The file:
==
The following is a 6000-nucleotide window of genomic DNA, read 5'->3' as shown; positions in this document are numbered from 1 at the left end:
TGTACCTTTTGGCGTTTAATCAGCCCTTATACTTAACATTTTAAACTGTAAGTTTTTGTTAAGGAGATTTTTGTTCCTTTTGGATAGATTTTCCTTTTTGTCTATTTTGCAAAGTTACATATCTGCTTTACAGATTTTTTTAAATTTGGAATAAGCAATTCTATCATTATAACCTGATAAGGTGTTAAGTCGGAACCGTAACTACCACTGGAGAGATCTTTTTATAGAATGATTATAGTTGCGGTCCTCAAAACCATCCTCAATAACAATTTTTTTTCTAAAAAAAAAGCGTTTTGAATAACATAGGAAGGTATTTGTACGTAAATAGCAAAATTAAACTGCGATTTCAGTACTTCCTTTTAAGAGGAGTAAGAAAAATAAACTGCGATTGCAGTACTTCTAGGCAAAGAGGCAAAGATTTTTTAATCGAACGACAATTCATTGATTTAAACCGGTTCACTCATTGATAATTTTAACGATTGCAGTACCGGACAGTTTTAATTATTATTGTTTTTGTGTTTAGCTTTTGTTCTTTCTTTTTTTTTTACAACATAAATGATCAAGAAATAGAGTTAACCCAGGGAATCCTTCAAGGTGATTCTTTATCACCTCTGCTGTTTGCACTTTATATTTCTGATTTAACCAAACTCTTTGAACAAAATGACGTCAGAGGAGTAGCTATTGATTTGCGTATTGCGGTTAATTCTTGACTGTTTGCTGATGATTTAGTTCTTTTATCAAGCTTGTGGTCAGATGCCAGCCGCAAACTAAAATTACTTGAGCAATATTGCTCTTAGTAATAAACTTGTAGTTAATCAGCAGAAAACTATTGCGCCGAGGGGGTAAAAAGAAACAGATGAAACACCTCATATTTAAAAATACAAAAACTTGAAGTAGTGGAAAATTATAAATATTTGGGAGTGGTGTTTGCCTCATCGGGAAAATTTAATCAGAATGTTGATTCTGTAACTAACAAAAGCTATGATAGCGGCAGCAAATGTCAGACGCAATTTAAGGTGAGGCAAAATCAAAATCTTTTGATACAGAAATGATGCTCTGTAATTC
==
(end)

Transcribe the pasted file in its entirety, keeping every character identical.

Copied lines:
The following is a 6000-nucleotide window of genomic DNA, read 5'->3' as shown; positions in this document are numbered from 1 at the left end:
TGTACCTTTTGGCGTTTAATCAGCCCTTATACTTAACATTTTAAACTGTAAGTTTTTGTTAAGGAGATTTTTGTTCCTTTTGGATAGATTTTCCTTTTTGTCTATTTTGCAAAGTTACATATCTGCTTTACAGATTTTTTTAAATTTGGAATAAGCAATTCTATCATTATAACCTGATAAGGTGTTAAGTCGGAACCGTAACTACCACTGGAGAGATCTTTTTATAGAATGATTATAGTTGCGGTCCTCAAAACCATCCTCAATAACAATTTTTTTTCTAAAAAAAAAGCGTTTTGAATAACATAGGAAGGTATTTGTACGTAAATAGCAAAATTAAACTGCGATTTCAGTACTTCCTTTTAAGAGGAGTAAGAAAAATAAACTGCGATTGCAGTACTTCTAGGCAAAGAGGCAAAGATTTTTTAATCGAACGACAATTCATTGATTTAAACCGGTTCACTCATTGATAATTTTAACGATTGCAGTACCGGACAGTTTTAATTATTATTGTTTTTGTGTTTAGCTTTTGTTCTTTCTTTTTTTTTTACAACATAAATGATCAAGAAATAGAGTTAACCCAGGGAATCCTTCAAGGTGATTCTTTATCACCTCTGCTGTTTGCACTTTATATTTCTGATTTAACCAAACTCTTTGAACAAAATGACGTCAGAGGAGTAGCTATTGATTTGCGTATTGCGGTTAATTCTTGACTGTTTGCTGATGATTTAGTTCTTTTATCAAGCTTGTGGTCAGATGCCAGCCGCAAACTAAAATTACTTGAGCAATATTGCTCTTAGTAATAAACTTGTAGTTAATCAGCAGAAAACTATTGCGCCGAGGGGGTAAAAAGAAACAGATGAAACACCTCATATTTAAAAATACAAAAACTTGAAGTAGTGGAAAATTATAAATATTTGGGAGTGGTGTTTGCCTCATCGGGAAAATTTAATCAGAATGTTGATTCTGTAACTAACAAAAGCTATGATAGCGGCAGCAAATGTCAGACGCAATTTAAGGTGAGGCAAAATCAAAATCTTTTGATACAGAAATGATGCTCTGTAATTC